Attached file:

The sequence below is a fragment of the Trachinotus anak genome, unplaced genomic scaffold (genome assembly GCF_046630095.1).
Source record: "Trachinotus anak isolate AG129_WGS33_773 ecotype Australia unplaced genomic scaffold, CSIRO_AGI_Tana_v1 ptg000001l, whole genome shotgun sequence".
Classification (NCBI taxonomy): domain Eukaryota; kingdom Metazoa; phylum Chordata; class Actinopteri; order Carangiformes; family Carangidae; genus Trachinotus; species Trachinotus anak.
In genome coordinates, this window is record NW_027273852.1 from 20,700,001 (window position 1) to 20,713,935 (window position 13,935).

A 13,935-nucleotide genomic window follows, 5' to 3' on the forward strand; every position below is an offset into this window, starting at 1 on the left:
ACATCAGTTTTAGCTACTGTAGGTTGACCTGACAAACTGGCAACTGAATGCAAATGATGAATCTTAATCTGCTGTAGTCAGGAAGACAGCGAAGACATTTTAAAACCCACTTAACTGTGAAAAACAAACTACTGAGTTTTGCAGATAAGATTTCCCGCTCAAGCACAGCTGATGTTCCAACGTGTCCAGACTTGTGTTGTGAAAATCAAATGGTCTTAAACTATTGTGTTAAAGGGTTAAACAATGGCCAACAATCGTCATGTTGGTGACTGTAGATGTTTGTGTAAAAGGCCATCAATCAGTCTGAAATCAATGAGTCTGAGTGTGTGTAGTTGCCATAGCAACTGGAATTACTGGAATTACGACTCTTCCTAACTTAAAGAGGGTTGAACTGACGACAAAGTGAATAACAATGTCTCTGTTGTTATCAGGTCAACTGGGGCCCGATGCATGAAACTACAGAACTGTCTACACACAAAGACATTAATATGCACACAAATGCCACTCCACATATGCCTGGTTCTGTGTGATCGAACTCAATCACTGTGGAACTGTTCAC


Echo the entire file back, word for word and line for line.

The sequence below is a fragment of the Trachinotus anak genome, unplaced genomic scaffold (genome assembly GCF_046630095.1).
Source record: "Trachinotus anak isolate AG129_WGS33_773 ecotype Australia unplaced genomic scaffold, CSIRO_AGI_Tana_v1 ptg000001l, whole genome shotgun sequence".
Classification (NCBI taxonomy): domain Eukaryota; kingdom Metazoa; phylum Chordata; class Actinopteri; order Carangiformes; family Carangidae; genus Trachinotus; species Trachinotus anak.
In genome coordinates, this window is record NW_027273852.1 from 20,700,001 (window position 1) to 20,713,935 (window position 13,935).

A 13,935-nucleotide genomic window follows, 5' to 3' on the forward strand; every position below is an offset into this window, starting at 1 on the left:
ACATCAGTTTTAGCTACTGTAGGTTGACCTGACAAACTGGCAACTGAATGCAAATGATGAATCTTAATCTGCTGTAGTCAGGAAGACAGCGAAGACATTTTAAAACCCACTTAACTGTGAAAAACAAACTACTGAGTTTTGCAGATAAGATTTCCCGCTCAAGCACAGCTGATGTTCCAACGTGTCCAGACTTGTGTTGTGAAAATCAAATGGTCTTAAACTATTGTGTTAAAGGGTTAAACAATGGCCAACAATCGTCATGTTGGTGACTGTAGATGTTTGTGTAAAAGGCCATCAATCAGTCTGAAATCAATGAGTCTGAGTGTGTGTAGTTGCCATAGCAACTGGAATTACTGGAATTACGACTCTTCCTAACTTAAAGAGGGTTGAACTGACGACAAAGTGAATAACAATGTCTCTGTTGTTATCAGGTCAACTGGGGCCCGATGCATGAAACTACAGAACTGTCTACACACAAAGACATTAATATGCACACAAATGCCACTCCACATATGCCTGGTTCTGTGTGATCGAACTCAATCACTGTGGAACTGTTCAC